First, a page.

Oscar winner for Best Foreign Language Film, Nights of Cabiria is the tragic story of a naive prostitute searching for true love in the seediest sections of Rome.
In Pietro Germi’s hilarious and cutting satire of Sicilian male-chauvinist culture, Baron Ferdinando Cefalù (Marcello Mastroianni) longs to marry his nubile young cousin Angela (Stefania Sandrelli), but one obstacle stands in his way: his fatuous and fawning wife, Rosalia (Daniela Rocca).
At an Austrian boys’ boarding school in the early 1900s, shy, intelligent Törless observes the sadistic behavior of his fellow students, doing nothing to help a victimized classmate—until the torture goes too far. Young Törless is adapted from Robert Musil’s acclaimed novel.
The Narrator Returns: “StudioCanal had to take the best titles, didn't they?”
Tom Courtenay is Billy Fisher, the underachieving undertaker’s assistant whose constant daydreams and truth-deficient stories earn him the nickname “Billy Liar.” Deftly veering from gritty realism to flamboyant fantasy, Billy Liar is a dazzling and uproarious classic.
An inspired rendering of Jim Thompson’s pulp novel Pop. 1280, Bertrand Tavernier’s Coup de torchon (Clean Slate) deftly transplants the story of an inept police chief turned heartless killer and his scrappy mistress from the American South to French West Africa.
In Luis Buñuel’s deliciously satiric Oscar winner, an upper-class sextet sits down to dinner but never eats, their attempts continually thwarted by a vaudevillian mixture of events both actual and imagined.
A frank exploration of voyeurism and violence, Michael Powell’s extraordinary film is the story of a psychopathic cameraman—his childhood traumas, sexual crises, and murderous revenge as an adult.
Chow Yun-fat stars as a killer with a conscience in John Woo’s exquisite dissection of morals in a corrupt society. Replete with balletic, slow-motion gun battles on the streets of Hong Kong, The Killer mixes genres from both the East and the West.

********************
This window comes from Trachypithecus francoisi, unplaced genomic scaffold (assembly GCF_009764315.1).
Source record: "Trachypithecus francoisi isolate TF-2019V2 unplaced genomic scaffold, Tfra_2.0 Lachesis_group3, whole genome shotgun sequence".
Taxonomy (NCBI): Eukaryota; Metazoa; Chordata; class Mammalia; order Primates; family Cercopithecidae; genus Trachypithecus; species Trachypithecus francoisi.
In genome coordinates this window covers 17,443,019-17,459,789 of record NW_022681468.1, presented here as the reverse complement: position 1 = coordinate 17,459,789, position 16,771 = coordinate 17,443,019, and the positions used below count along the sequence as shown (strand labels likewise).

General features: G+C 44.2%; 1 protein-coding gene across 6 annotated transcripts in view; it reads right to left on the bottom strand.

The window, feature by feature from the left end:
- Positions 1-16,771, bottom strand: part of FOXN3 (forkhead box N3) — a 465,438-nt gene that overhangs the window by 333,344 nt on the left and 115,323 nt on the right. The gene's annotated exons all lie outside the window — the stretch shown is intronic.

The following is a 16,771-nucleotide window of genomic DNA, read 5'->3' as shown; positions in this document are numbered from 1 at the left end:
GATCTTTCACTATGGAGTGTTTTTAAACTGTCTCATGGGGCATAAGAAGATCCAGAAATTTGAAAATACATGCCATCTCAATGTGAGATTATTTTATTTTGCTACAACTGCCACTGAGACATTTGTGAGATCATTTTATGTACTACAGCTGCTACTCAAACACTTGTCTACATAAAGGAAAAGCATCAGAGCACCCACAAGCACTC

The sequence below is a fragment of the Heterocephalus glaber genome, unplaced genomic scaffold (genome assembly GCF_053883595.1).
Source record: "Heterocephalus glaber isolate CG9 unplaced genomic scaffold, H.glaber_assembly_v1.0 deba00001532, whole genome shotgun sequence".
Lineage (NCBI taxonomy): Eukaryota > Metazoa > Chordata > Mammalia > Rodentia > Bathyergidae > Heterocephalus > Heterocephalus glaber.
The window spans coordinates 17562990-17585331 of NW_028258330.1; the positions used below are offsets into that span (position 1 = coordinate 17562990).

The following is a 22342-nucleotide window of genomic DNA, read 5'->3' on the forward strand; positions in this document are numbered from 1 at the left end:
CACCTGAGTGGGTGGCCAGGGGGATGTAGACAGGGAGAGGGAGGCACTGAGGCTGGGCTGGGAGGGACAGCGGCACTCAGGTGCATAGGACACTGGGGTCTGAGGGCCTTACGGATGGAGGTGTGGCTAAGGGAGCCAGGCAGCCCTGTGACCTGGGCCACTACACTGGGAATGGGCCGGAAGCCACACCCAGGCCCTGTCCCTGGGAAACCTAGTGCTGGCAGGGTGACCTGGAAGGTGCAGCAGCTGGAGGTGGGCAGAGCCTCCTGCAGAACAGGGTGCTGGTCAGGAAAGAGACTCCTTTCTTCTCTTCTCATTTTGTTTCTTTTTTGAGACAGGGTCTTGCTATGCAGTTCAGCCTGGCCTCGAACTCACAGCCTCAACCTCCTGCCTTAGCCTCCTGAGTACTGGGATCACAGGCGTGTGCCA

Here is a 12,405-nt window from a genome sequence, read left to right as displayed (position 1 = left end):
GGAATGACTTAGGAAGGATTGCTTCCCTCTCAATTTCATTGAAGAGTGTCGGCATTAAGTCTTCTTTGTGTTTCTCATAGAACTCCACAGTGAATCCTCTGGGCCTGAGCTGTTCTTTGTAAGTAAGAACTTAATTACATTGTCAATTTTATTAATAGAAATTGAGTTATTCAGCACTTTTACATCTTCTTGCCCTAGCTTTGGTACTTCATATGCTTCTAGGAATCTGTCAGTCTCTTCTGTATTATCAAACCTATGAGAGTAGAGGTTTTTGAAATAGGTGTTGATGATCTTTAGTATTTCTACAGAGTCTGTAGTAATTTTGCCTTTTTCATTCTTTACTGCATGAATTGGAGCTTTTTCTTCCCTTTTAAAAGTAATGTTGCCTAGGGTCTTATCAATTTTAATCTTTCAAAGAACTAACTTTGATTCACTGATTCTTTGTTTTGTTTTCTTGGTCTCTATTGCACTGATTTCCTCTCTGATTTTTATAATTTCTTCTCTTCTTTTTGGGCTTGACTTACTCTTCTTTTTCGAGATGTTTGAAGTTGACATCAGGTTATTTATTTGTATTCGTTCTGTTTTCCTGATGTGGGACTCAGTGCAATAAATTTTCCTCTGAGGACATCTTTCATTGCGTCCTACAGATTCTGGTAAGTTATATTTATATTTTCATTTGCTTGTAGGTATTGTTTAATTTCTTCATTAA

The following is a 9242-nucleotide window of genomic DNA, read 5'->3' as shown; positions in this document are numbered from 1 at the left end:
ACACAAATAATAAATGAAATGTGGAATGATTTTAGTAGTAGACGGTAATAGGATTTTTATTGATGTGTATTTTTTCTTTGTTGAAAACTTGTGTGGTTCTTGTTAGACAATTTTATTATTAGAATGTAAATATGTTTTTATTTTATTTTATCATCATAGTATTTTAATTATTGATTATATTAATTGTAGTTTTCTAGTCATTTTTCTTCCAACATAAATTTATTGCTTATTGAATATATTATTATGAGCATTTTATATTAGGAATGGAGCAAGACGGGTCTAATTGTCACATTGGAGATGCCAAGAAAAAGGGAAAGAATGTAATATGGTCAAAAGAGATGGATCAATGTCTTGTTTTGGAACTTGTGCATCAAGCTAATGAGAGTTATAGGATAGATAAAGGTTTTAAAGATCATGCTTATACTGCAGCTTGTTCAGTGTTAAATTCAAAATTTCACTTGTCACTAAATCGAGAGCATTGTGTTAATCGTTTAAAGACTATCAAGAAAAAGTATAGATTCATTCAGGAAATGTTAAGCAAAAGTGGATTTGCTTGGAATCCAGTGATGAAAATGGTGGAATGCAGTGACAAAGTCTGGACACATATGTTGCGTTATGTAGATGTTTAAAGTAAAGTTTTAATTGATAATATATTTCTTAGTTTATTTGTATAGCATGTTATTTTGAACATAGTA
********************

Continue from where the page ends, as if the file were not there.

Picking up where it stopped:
With Jubilee, legendary British filmmaker Derek Jarman channeled political dissent and artistic daring into a revolutionary blend of history and fantasy, musical and cinematic experimentation, satire and anger, fashion and philosophy.
Utilizing glorious widescreen cinematography, Kon Ichikawa examines the beauty and rich drama on display at the 1964 Summer Games in Tokyo. A spectacle of magnificent proportions, Tokyo Olympiad ranks among the greatest documents of sport ever committed to film.
An inept Czech peasant is torn between greed and guilt when the Nazi-backed bosses of his town appoint him “Aryan controller” of an old Jewish widow’s button shop. Humor and tragedy fuse in this scathing exploration of one cowardly man’s complicity in the horrors of a totalitarian regime.
The Narrator Returns: “Just to snag one of the last remaining StudioCanal titles.”
Middle-aged Mr. Badii drives through the hilly outskirts of Tehran, searching for someone to rescue or bury him, in Iranian auteur Abbas Kiarostami’s emotionally complex meditation on life and death.